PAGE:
In this case decided by the Arkansas Court of Appeals two days ago, the mother was wanting to move to California with the parties' 5-year-old daughter. The father objected and a hearing was held on the mother's request to relocate.
The mother presented evidence that she had been accepted to UCLA in Los Angeles, that she had extended family there (including her mother and that she would help with child care), that there were several excellent schools in the Marina Del Rey (suburb) area, and that there were numerous opportunities (museums, world-renowned parks, etc.) afforded by the Los Angeles area that are not available in Hot Springs.
(Side note: Having lived in Los Angeles, I can speak firsthand about the great opportunities there. However, as a USC grad, I must extend my condolences to the appellant herein on her admission to UCLA :) Go Trojans! )
The father appears to have presented very little persuasive evidence in opposition to the request. However, he did point out that visitation would be virtually non-existent during the school year due to the substantial distance. (The mother had countered this by stating the father could have more time during holidays and the Summer.)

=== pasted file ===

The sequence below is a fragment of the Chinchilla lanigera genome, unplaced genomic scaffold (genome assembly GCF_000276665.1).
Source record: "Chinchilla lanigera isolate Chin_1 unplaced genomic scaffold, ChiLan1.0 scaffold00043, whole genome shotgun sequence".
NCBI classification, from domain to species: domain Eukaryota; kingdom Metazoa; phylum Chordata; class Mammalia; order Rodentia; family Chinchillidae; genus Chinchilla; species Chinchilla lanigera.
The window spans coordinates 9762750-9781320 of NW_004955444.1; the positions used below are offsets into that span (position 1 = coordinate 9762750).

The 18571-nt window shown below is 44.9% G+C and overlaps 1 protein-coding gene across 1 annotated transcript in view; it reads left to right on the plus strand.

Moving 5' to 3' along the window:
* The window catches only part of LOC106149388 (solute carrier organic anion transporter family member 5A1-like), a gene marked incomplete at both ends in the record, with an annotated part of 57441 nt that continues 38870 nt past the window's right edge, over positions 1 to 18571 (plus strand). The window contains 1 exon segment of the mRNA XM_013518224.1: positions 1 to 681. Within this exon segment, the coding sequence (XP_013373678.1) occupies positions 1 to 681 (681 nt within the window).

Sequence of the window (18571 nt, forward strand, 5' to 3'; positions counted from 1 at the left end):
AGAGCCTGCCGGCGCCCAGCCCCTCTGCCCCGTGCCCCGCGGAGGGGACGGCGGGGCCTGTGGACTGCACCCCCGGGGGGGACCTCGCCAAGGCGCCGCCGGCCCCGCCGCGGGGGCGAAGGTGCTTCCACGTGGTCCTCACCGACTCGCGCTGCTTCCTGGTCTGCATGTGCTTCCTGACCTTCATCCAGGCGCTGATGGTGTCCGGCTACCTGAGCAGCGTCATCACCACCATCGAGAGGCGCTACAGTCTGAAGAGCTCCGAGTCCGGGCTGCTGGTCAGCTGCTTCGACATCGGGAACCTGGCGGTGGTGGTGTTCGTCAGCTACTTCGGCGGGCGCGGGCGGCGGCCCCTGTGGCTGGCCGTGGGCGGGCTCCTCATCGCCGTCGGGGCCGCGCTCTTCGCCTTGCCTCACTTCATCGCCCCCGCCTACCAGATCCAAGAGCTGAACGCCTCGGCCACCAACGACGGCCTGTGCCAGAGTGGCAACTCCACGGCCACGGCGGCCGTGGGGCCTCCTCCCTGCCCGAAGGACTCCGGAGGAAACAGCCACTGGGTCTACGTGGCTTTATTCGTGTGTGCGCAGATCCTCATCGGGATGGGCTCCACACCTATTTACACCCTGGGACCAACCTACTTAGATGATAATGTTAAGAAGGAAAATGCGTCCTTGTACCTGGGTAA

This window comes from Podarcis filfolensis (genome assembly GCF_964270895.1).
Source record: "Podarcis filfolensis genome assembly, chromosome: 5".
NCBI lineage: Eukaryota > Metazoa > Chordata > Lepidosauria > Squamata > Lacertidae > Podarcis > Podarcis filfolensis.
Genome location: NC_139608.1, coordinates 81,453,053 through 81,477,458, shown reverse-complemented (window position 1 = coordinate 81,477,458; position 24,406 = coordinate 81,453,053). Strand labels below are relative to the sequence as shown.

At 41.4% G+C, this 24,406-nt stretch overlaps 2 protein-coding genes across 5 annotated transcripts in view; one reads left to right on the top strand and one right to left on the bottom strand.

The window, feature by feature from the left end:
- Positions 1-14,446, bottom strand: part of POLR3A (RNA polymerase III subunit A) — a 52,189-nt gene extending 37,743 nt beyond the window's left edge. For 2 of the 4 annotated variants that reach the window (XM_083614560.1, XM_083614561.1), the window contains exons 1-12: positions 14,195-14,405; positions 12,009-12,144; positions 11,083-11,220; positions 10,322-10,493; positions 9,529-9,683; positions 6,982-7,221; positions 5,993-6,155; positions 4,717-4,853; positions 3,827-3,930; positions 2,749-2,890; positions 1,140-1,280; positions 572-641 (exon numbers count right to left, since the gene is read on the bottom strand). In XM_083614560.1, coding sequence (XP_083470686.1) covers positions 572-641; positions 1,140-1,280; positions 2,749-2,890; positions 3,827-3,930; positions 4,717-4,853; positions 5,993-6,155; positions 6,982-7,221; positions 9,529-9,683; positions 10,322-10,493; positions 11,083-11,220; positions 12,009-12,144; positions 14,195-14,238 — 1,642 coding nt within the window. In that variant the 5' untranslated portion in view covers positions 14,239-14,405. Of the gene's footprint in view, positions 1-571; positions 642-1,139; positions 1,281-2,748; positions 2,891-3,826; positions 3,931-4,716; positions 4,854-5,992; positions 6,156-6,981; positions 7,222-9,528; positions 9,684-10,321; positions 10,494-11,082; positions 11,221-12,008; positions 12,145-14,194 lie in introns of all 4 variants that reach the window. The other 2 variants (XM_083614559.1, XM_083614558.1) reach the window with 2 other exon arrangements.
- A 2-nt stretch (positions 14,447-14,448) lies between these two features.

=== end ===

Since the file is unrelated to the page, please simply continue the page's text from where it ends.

In Arkansas, the burden of proof is on the parent that is notmoving to prove that the move would be detrimental to the child. The factors for the court to review are: (1) the reason for the relocation; (2) the educational, health, and leisure opportunities available in the location in which the custodial parent and children will relocate; (3) visitation and communication schedule for the noncustodial parent; (4) the effect of the move on the extended family relationships in the location in which the custodial parent and children will relocate, as well as Arkansas; and, (5) preference of the child, including the age, maturity, and the reasons given by the child as to his or her preference. (See Hollandsworth v. Knyzewski, 353 Ark. 470, 109 S.W.3d 653 (2003) - the seminal case on relocation in Arkansas.)
It would appear that the mother has put forth a persuasive case for relocation. But the trial judge ruled against her and denied her request to relocate. His primary reasons were that he didn't find the UCLA opportunity to be particularly persuasive and also that although "the opportunities of Los Angeles may be different than Hot Springs, they are by no means superior."
The Court of Appeals reversed and remanded, finding that the trial court had improperly shifted the burden of proof to the mother.
Taking it a step further, its hard for me to understand the trial judge's evaluation of the evidence presented. Sure seems like the mother should have won this one at the trial court level - whether it was her burden or not.
Click here for the case.